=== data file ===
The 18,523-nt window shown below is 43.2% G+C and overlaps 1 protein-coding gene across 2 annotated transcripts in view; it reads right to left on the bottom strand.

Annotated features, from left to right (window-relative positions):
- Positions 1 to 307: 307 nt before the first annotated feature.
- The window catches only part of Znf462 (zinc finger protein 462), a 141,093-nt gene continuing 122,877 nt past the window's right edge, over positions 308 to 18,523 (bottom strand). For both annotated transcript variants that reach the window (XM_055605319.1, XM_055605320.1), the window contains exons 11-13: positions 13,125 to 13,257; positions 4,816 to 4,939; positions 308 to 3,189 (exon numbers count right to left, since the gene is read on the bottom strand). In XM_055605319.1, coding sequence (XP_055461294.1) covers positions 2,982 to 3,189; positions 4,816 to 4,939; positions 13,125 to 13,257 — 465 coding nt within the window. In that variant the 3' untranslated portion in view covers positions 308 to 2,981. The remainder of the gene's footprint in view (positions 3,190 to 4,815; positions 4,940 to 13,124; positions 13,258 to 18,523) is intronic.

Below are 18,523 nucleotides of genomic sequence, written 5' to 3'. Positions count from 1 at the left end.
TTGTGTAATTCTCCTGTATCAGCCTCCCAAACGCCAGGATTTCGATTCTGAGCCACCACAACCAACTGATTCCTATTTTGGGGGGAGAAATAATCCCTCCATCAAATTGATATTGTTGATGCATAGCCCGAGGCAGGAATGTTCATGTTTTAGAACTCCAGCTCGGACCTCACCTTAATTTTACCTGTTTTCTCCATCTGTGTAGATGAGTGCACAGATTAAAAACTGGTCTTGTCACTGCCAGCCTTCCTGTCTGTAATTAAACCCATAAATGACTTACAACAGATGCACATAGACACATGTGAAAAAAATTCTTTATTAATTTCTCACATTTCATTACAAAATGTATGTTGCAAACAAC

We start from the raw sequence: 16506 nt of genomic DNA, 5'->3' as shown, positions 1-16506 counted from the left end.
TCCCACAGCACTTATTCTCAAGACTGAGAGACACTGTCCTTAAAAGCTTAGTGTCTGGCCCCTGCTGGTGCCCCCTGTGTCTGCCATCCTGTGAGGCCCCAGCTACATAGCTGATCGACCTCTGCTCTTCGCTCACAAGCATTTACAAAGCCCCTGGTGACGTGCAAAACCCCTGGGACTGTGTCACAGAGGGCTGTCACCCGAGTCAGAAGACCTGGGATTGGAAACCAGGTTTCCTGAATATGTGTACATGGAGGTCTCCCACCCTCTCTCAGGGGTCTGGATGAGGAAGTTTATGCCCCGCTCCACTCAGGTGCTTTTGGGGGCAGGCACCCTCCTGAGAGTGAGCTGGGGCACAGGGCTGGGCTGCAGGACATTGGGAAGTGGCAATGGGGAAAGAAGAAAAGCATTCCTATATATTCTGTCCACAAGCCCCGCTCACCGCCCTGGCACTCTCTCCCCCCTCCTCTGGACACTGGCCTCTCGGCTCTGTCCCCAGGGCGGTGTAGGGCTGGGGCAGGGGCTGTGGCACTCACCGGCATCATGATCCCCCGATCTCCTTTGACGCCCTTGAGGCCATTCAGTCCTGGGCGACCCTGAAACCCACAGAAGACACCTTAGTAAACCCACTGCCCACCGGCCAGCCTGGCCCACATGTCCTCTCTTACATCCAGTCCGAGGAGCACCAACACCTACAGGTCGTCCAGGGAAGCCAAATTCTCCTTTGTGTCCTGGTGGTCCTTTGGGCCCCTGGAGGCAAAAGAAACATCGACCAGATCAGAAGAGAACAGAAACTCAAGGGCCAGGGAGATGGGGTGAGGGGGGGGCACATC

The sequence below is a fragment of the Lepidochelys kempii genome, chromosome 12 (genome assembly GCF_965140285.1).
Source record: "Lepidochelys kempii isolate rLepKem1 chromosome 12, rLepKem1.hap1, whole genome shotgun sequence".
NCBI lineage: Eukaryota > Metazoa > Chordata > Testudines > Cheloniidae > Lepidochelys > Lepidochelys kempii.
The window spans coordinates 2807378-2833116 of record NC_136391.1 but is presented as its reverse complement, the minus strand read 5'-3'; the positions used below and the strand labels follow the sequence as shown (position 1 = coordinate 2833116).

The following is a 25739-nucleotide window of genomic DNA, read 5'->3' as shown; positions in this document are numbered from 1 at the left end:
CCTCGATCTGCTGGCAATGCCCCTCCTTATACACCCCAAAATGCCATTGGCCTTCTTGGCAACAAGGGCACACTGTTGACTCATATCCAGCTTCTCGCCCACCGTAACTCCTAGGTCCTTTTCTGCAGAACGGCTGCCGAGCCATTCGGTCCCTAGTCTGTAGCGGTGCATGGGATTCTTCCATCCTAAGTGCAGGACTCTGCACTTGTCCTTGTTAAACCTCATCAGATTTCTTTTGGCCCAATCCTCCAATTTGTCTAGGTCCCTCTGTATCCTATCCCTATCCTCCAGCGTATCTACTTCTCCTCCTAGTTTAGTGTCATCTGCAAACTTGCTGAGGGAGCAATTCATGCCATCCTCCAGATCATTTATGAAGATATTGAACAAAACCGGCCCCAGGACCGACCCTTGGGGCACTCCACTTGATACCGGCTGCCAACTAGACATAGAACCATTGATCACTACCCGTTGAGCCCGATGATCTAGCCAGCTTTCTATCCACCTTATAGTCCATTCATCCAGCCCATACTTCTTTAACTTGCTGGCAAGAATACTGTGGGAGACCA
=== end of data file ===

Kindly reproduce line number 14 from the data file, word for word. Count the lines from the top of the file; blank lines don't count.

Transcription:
CCTCGATCTGCTGGCAATGCCCCTCCTTATACACCCCAAAATGCCATTGGCCTTCTTGGCAACAAGGGCACACTGTTGACTCATATCCAGCTTCTCGCCCACCGTAACTCCTAGGTCCTTTTCTGCAGAACGGCTGCCGAGCCATTCGGTCCCTAGTCTGTAGCGGTGCATGGGATTCTTCCATCCTAAGTGCAGGACTCTGCACTTGTCCTTGTTAAACCTCATCAGATTTCTTTTGGCCCAATCCTCCAATTTGTCTAGGTCCCTCTGTATCCTATCCCTATCCTCCAGCGTATCTACTTCTCCTCCTAGTTTAGTGTCATCTGCAAACTTGCTGAGGGAGCAATTCATGCCATCCTCCAGATCATTTATGAAGATATTGAACAAAACCGGCCCCAGGACCGACCCTTGGGGCACTCCACTTGATACCGGCTGCCAACTAGACATAGAACCATTGATCACTACCCGTTGAGCCCGATGATCTAGCCAGCTTTCTATCCACCTTATAGTCCATTCATCCAGCCCATACTTCTTTAACTTGCTGGCAAGAATACTGTGGGAGACCA